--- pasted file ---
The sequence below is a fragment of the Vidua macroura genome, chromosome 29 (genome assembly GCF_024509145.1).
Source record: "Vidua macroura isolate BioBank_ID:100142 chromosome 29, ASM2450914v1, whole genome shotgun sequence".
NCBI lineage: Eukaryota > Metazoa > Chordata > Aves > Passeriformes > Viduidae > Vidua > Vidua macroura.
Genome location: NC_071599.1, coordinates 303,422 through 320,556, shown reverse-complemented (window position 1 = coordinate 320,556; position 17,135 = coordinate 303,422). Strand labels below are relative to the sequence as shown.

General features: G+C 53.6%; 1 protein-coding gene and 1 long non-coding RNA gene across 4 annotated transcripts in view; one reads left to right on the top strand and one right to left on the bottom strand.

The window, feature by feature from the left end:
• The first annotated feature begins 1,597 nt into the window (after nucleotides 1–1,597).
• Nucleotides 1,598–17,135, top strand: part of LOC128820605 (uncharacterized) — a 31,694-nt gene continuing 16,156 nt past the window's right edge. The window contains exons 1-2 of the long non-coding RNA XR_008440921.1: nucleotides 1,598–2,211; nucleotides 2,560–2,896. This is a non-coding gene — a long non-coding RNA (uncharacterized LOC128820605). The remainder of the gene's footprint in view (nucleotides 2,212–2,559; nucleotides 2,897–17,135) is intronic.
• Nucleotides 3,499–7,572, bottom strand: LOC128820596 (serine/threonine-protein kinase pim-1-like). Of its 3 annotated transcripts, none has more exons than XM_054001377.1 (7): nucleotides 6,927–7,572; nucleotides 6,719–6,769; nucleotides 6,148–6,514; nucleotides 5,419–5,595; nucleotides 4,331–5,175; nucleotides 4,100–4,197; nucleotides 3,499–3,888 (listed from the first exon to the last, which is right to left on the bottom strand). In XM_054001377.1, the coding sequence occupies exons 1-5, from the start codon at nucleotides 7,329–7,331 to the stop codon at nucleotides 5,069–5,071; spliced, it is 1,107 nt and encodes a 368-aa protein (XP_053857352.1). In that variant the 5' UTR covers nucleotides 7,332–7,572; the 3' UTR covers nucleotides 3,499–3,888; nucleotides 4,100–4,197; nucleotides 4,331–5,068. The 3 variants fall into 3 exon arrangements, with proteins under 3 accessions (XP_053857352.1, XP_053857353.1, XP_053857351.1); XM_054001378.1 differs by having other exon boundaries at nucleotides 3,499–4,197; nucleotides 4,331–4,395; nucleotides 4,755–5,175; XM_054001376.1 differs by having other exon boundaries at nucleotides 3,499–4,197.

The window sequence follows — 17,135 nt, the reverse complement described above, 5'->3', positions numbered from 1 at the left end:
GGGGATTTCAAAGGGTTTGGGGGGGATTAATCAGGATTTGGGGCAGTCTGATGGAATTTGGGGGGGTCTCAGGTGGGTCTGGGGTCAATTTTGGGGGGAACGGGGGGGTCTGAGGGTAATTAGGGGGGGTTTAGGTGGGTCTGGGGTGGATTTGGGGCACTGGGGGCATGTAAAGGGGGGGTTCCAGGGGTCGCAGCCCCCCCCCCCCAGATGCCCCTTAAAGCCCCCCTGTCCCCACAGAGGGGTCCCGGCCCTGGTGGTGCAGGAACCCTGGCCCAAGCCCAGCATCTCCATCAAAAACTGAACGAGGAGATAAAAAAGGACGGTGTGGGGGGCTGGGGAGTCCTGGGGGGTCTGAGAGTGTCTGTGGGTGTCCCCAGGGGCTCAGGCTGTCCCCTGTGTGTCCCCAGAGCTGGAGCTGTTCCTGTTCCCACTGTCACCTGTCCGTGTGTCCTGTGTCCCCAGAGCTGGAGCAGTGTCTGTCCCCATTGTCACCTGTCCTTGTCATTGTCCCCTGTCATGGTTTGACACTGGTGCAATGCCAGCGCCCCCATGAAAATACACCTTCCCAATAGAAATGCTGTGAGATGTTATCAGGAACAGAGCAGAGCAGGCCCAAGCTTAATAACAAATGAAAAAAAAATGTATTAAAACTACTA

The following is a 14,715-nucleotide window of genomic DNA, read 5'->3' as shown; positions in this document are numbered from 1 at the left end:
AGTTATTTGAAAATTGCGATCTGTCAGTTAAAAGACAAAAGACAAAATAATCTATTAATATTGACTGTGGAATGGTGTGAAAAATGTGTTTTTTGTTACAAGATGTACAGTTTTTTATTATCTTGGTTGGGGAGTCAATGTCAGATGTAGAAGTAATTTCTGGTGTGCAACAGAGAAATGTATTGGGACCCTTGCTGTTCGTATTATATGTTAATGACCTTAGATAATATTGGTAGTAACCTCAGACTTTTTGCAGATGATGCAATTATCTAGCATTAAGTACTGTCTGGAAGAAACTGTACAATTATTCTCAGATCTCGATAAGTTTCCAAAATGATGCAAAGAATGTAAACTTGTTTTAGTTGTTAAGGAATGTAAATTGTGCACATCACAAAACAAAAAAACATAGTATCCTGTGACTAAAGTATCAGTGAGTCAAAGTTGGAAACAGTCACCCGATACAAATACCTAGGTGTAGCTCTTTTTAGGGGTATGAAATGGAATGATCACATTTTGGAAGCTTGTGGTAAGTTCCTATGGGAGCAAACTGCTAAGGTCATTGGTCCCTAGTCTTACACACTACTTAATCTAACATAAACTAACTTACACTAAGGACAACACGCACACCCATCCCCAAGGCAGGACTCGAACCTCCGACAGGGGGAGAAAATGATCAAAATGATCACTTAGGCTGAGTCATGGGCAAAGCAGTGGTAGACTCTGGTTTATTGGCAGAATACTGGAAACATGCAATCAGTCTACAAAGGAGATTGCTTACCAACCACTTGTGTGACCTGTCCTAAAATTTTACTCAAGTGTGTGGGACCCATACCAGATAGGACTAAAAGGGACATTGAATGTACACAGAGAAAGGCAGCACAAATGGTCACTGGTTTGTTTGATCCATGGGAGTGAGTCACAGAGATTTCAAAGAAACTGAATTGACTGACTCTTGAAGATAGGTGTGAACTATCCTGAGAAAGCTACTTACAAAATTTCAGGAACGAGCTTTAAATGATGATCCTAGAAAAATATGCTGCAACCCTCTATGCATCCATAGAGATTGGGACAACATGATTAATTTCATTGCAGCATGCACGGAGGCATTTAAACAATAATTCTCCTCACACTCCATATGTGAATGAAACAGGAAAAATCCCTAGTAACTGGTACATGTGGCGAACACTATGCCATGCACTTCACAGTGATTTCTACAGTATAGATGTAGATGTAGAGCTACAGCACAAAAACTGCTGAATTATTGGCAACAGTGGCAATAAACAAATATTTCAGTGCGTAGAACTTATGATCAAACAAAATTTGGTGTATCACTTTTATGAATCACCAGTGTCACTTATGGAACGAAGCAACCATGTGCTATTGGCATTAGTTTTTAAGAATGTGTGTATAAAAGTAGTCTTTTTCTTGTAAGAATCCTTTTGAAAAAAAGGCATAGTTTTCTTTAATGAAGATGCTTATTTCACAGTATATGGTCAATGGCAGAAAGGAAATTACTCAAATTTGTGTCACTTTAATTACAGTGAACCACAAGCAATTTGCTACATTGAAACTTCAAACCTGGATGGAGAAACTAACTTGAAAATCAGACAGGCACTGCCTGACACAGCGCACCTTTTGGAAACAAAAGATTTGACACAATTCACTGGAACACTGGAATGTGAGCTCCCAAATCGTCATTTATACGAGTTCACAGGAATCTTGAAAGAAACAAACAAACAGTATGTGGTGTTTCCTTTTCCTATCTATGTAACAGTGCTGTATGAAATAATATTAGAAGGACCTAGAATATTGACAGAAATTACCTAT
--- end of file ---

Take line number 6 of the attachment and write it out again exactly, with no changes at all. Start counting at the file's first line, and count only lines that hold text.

The window, feature by feature from the left end: